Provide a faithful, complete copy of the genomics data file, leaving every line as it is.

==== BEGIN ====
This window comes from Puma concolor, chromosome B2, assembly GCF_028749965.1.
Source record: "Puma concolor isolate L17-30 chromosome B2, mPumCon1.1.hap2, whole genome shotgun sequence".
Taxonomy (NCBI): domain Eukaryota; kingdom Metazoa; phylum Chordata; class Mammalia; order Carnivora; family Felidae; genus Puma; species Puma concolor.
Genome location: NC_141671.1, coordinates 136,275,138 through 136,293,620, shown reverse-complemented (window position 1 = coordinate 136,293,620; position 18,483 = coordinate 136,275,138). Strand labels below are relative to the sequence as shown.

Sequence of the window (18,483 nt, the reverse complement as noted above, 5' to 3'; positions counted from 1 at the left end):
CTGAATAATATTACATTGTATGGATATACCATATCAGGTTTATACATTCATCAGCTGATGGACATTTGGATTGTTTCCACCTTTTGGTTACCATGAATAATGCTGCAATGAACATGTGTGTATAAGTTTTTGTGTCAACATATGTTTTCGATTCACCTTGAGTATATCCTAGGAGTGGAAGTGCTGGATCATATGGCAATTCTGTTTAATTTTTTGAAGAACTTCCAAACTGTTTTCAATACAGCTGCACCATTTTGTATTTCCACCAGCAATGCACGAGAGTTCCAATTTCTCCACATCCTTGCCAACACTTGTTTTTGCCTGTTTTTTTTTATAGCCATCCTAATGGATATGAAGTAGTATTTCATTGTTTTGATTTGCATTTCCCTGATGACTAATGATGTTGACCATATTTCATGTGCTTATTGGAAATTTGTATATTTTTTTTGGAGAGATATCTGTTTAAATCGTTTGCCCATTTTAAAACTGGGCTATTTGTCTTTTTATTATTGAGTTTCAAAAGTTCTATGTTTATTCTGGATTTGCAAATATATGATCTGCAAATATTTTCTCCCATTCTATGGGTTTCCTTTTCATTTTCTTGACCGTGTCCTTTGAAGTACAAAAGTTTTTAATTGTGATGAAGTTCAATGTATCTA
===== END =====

This window comes from Puma concolor, chromosome B2, assembly GCF_028749965.1.
Source record: "Puma concolor isolate L17-30 chromosome B2, mPumCon1.1.hap2, whole genome shotgun sequence".
Taxonomy (NCBI): domain Eukaryota; kingdom Metazoa; phylum Chordata; class Mammalia; order Carnivora; family Felidae; genus Puma; species Puma concolor.
Genome location: NC_141671.1, coordinates 136,275,138 through 136,293,620, shown reverse-complemented (window position 1 = coordinate 136,293,620; position 18,483 = coordinate 136,275,138). Strand labels below are relative to the sequence as shown.

Sequence of the window (18,483 nt, the reverse complement as noted above, 5' to 3'; positions counted from 1 at the left end):
CTGAATAATATTACATTGTATGGATATACCATATCAGGTTTATACATTCATCAGCTGATGGACATTTGGATTGTTTCCACCTTTTGGTTACCATGAATAATGCTGCAATGAACATGTGTGTATAAGTTTTTGTGTCAACATATGTTTTCGATTCACCTTGAGTATATCCTAGGAGTGGAAGTGCTGGATCATATGGCAATTCTGTTTAATTTTTTGAAGAACTTCCAAACTGTTTTCAATACAGCTGCACCATTTTGTATTTCCACCAGCAATGCACGAGAGTTCCAATTTCTCCACATCCTTGCCAACACTTGTTTTTGCCTGTTTTTTTTTATAGCCATCCTAATGGATATGAAGTAGTATTTCATTGTTTTGATTTGCATTTCCCTGATGACTAATGATGTTGACCATATTTCATGTGCTTATTGGAAATTTGTATATTTTTTTTGGAGAGATATCTGTTTAAATCGTTTGCCCATTTTAAAACTGGGCTATTTGTCTTTTTATTATTGAGTTTCAAAAGTTCTATGTTTATTCTGGATTTGCAAATATATGATCTGCAAATATTTTCTCCCATTCTATGGGTTTCCTTTTCATTTTCTTGACCGTGTCCTTTGAAGTACAAAAGTTTTTAATTGTGATGAAGTTCAATGTATCTA